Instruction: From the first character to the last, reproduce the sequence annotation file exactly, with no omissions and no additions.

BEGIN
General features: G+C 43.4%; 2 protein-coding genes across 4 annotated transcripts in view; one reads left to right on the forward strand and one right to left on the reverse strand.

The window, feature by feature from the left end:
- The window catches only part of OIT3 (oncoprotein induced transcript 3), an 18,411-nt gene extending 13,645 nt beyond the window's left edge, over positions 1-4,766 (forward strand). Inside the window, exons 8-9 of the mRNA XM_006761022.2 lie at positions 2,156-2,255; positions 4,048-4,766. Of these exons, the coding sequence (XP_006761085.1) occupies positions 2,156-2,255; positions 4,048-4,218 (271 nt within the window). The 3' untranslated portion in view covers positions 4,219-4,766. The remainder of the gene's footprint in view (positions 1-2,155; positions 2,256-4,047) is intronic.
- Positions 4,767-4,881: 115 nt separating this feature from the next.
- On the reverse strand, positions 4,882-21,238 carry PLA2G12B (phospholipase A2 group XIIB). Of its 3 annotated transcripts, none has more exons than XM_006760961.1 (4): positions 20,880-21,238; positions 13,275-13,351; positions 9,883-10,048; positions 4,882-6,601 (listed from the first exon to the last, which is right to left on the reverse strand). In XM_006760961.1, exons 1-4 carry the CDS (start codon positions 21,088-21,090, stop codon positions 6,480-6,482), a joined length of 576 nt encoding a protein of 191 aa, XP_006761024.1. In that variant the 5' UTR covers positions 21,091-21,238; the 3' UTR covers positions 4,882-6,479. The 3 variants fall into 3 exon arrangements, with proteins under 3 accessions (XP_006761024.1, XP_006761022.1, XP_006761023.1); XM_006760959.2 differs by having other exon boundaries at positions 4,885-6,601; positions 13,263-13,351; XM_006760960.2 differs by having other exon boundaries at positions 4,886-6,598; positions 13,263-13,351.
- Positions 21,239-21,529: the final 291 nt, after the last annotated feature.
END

General features: G+C 43.4%; 2 protein-coding genes across 4 annotated transcripts in view; one reads left to right on the forward strand and one right to left on the reverse strand.

The window, feature by feature from the left end:
- The window catches only part of OIT3 (oncoprotein induced transcript 3), an 18,411-nt gene extending 13,645 nt beyond the window's left edge, over positions 1-4,766 (forward strand). Inside the window, exons 8-9 of the mRNA XM_006761022.2 lie at positions 2,156-2,255; positions 4,048-4,766. Of these exons, the coding sequence (XP_006761085.1) occupies positions 2,156-2,255; positions 4,048-4,218 (271 nt within the window). The 3' untranslated portion in view covers positions 4,219-4,766. The remainder of the gene's footprint in view (positions 1-2,155; positions 2,256-4,047) is intronic.
- Positions 4,767-4,881: 115 nt separating this feature from the next.
- On the reverse strand, positions 4,882-21,238 carry PLA2G12B (phospholipase A2 group XIIB). Of its 3 annotated transcripts, none has more exons than XM_006760961.1 (4): positions 20,880-21,238; positions 13,275-13,351; positions 9,883-10,048; positions 4,882-6,601 (listed from the first exon to the last, which is right to left on the reverse strand). In XM_006760961.1, exons 1-4 carry the CDS (start codon positions 21,088-21,090, stop codon positions 6,480-6,482), a joined length of 576 nt encoding a protein of 191 aa, XP_006761024.1. In that variant the 5' UTR covers positions 21,091-21,238; the 3' UTR covers positions 4,882-6,479. The 3 variants fall into 3 exon arrangements, with proteins under 3 accessions (XP_006761024.1, XP_006761022.1, XP_006761023.1); XM_006760959.2 differs by having other exon boundaries at positions 4,885-6,601; positions 13,263-13,351; XM_006760960.2 differs by having other exon boundaries at positions 4,886-6,598; positions 13,263-13,351.
- Positions 21,239-21,529: the final 291 nt, after the last annotated feature.